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Procedural Bad Faith Claims Against Insurers: Understanding and Avoiding the Risks; Defenses; Evidentiary Issues

Recording of a 90-minute CLE video webinar with Q&A

This program is included with the Strafford CLE Pass. Click for more information.
This program is included with the Strafford All-Access Pass. Click for more information.

Conducted on Tuesday, January 18, 2022

Recorded event now available

or call 1-800-926-7926

This CLE course will discuss when and why an insurer might be exposed to damages for alleged bad faith conduct even if it fully complied with its contractual obligations by paying a claim in full or properly denying it. With more frequent claims, counsel for insurers must understand what type of conduct puts their clients at risk. The panel will review the status of this claim in different jurisdictions, strategies for avoiding the claim, and evidentiary and other issues that may arise in defending or asserting it.


An insurer may be accused of engaging in procedural bad faith based on claims that its coverage decision was unreasonable, whether or not its ultimate conclusion was correct, and the insurer did not deny the policyholder any covered benefits. However, the "no harm-no foul" rule may not necessarily be a defense against a tort claim alleging violation of the duty to act in good faith.

The factual predicates for procedural bad faith vary but include alleged oppressive and intimidating claim practices, superficial investigation, failure to consider all available coverage and losses, providing inaccurate information, and delayed communications. States differ on whether a claim can be grounded in conduct before a lawsuit is filed or decided and whether conduct during litigation is actionable. If a party alleges counsel's acts during litigation support bad faith, counsel's files and work product may be at risk.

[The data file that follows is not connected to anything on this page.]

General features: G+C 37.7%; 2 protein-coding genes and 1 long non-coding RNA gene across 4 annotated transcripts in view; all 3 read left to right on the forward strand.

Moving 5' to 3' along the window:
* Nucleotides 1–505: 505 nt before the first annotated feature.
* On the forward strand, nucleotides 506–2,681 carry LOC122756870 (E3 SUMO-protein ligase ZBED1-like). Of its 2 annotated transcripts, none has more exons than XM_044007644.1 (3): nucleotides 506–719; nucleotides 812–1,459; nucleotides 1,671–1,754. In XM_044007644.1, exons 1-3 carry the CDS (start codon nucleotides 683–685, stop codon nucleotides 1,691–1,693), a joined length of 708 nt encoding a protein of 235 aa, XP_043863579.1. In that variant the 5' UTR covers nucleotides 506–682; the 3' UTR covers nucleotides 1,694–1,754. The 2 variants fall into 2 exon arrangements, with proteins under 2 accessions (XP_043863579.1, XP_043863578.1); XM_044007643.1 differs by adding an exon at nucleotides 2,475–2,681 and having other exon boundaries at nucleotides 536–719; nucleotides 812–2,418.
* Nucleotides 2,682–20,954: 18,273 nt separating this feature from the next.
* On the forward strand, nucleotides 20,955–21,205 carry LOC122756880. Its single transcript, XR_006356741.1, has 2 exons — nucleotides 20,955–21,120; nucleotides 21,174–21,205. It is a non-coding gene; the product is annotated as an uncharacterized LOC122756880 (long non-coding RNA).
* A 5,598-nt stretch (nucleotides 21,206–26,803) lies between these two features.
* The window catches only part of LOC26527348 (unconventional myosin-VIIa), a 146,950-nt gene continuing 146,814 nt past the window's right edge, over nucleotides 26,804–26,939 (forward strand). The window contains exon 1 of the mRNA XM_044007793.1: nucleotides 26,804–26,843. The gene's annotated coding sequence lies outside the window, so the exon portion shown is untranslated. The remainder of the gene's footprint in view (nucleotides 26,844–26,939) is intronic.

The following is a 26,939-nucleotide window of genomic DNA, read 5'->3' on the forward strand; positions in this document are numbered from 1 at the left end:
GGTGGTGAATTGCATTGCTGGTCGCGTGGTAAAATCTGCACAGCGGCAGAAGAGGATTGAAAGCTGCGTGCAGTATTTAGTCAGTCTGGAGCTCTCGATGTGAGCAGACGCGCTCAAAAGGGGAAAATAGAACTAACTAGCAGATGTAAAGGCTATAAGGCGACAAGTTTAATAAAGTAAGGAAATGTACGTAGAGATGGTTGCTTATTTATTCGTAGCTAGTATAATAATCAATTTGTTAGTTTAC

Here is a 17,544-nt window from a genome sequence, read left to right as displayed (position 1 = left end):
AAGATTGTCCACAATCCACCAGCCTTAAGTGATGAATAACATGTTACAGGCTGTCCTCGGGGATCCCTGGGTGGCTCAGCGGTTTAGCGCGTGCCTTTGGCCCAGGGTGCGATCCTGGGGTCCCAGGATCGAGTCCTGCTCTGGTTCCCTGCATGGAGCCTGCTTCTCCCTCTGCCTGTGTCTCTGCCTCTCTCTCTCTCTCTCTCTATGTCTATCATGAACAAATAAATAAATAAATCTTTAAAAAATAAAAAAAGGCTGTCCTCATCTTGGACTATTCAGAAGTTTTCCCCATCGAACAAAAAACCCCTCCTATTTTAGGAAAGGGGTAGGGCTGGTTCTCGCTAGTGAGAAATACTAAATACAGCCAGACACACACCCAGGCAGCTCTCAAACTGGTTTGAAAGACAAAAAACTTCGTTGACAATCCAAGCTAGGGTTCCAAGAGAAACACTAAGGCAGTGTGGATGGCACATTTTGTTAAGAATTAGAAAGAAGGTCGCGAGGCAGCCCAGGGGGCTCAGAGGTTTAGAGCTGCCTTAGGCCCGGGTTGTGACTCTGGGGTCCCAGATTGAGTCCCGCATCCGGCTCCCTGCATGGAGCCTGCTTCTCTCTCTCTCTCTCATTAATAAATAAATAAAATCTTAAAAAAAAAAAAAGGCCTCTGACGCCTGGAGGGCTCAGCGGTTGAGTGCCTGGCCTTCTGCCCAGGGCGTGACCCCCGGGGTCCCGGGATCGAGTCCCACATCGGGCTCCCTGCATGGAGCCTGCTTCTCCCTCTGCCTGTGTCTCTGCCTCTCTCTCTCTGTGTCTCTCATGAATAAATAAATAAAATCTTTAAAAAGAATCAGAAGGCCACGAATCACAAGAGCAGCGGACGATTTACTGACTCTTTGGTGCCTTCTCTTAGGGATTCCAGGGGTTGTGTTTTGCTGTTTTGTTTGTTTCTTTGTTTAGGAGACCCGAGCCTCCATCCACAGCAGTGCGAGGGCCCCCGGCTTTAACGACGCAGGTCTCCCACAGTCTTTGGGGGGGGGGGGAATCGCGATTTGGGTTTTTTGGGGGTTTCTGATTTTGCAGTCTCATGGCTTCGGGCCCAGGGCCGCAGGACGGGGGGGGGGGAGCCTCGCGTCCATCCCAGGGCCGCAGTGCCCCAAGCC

Once claims of procedural bad faith are asserted in a lawsuit, the dynamics between policyholder and insurer get more complicated. Procedural bad faith claims can confuse the distinction between claims adjustment activities and litigation activities, jeopardizing privilege. Nonetheless, insurers can reduce the risk of procedural bad faith allegations and deftly manage them.

Listen as this panel discusses this increasingly encountered claim from both first-party and third-party matters.



  1. Development of procedural good faith
  2. Recurring fact patterns
    1. Acts before claim submission
    2. Acts related to claim assessment
    3. Conduct during litigation
    4. Conduct after adjustment
  3. Defenses
  4. Evidentiary issues


The panel will review these and other pivotal issues:

  • Can an insurer's conduct before a claim constitute bad faith?
  • Can procedural bad faith claims arise while insurers are still evaluating claims?
  • Can conduct that occurs in litigation between the insurer and a policyholder amount to procedural bad faith?
  • If so, are defense counsel's files discoverable? Admissible?
  • Can denying the policyholder or its third-party assignee access to the claim file be the basis of a procedural bad faith claim?


Aldama, Karin
Karin Scherner Aldama

Perkins Coie

Ms. Aldama focuses her practice on complex insurance recovery matters. She has represented policyholders on a number of...  |  Read More

Eyerly, Tred
Tred R. Eyerly

Damon Key Leong Kupchak Hastert

Mr. Eyerly has accumulated a wide variety of litigation skills, having practiced in Alaska, Commonwealth of the...  |  Read More

Torres, Anna
Anna D. Torres


Ms. Torres' experience includes both large firm and boutique firm environments. Her practice has always focused...  |  Read More

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